Nineteenth-Century Geolocation: The Elliott Map of Gettysburg
Maps used by famous commanders in wartime can be things of legend. Could General George Washington have won his first victory against British Regular troops at Princeton without a critical map showing the roads that led to the isolated enemy force? Could Stonewall Jackson and his “foot cavalry” have performed with such mastery in the Shenandoah Valley without Jedediah Hotchkiss’s maps? Likely not. Military commanders crave maps as critical resources to achieve victory.
Cartographic works made after an engagement or campaign, however, are also essential resources in understanding what happened and where it happened and, by providing context, why it happened. S.G. Elliott’s 1864 Map of the Battlefield of Gettysburg is one such map.
While an 1858 map of Adams County, Pa., helped commanders march to Gettysburg, and numerous postwar maps aimed to place troop positions precisely onto battlefield terrain, Elliott’s map stands out as something different. There are few contour lines and no rectangular blocks to denote military units. Elliott revealed other things — the locations of corpses, carcasses and fortifications amidst Gettysburg’s road systems and farm structures. With this unique focus, Elliott performed a great service for 19th-, and indeed, 21st-century Americans. Elliott captured battlefield carnage in a manner all his own. Photographers secured — visually, on their glass plates — tiny slices of battlefield bloodshed, while combatants captured select scenes in textual format via their letters, memoirs and other reminiscences. But no one else geolocated for all time the blood bath that was Gettysburg, as well as individual graves, artillery emplacements and breastworks. Historians know that Elliott’s work is not perfect — in many cases, far from it, but his map is an essential resource for not only historians, but also modern preservationists.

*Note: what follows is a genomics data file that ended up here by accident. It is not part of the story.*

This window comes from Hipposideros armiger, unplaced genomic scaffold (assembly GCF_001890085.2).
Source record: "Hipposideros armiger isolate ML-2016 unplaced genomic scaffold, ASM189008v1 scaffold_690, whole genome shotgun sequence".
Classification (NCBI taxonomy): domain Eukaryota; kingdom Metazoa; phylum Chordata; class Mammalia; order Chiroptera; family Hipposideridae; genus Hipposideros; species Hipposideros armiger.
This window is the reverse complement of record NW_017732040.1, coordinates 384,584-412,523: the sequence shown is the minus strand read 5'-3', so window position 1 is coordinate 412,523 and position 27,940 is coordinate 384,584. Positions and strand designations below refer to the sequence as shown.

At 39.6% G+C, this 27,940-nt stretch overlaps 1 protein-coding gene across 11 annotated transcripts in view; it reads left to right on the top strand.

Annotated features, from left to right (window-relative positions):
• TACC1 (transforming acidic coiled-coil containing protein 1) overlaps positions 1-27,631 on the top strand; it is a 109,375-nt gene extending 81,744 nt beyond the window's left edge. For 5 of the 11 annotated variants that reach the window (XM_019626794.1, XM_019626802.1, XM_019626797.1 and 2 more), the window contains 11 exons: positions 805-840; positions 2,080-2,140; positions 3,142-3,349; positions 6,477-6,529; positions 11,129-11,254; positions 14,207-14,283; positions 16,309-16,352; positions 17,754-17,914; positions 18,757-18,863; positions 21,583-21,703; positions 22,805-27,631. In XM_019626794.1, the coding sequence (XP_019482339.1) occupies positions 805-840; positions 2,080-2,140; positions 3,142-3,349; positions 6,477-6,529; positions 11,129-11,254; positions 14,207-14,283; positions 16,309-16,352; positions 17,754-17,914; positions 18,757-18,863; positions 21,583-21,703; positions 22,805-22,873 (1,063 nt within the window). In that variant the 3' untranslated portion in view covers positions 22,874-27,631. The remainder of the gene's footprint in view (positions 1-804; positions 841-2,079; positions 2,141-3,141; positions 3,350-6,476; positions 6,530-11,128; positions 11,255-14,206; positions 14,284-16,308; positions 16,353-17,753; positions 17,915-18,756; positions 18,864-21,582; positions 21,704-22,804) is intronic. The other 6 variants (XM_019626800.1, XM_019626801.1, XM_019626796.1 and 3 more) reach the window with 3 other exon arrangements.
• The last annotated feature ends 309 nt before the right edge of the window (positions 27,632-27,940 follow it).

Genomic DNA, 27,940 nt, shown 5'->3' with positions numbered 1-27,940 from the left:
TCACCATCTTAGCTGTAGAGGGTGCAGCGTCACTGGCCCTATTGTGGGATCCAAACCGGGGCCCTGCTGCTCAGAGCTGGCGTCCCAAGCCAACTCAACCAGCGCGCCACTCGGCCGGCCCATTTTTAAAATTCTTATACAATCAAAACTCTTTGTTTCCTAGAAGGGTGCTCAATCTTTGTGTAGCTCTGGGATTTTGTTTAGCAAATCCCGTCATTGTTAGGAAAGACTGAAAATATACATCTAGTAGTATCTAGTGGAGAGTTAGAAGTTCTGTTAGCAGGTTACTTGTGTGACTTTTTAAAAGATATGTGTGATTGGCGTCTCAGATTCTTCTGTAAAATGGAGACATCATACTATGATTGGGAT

The American Battlefield Trust consults Elliott’s map as part of its due diligence for every single acre we consider acquiring at Gettysburg. Indeed, the map helps us know what properties are hallowed ground. In preserving battlefield land west of Willoughby Run, along the Baltimore Pike and Emmitsburg Road, on East Cemetery Hill, Oak Ridge and Barlow’s Knoll, Trust members felt the impact of Elliott’s work. Our members stepped up mightily for great efforts on Seminary Ridge and Lee’s Headquarters long after Elliott placed Union and Confederate graves on the parcels we were aiming to protect.
While other maps may point toward helping armies succeed in battle, Elliott’s achievements endure as one of our best resources for the preservation of America’s greatest battlefield.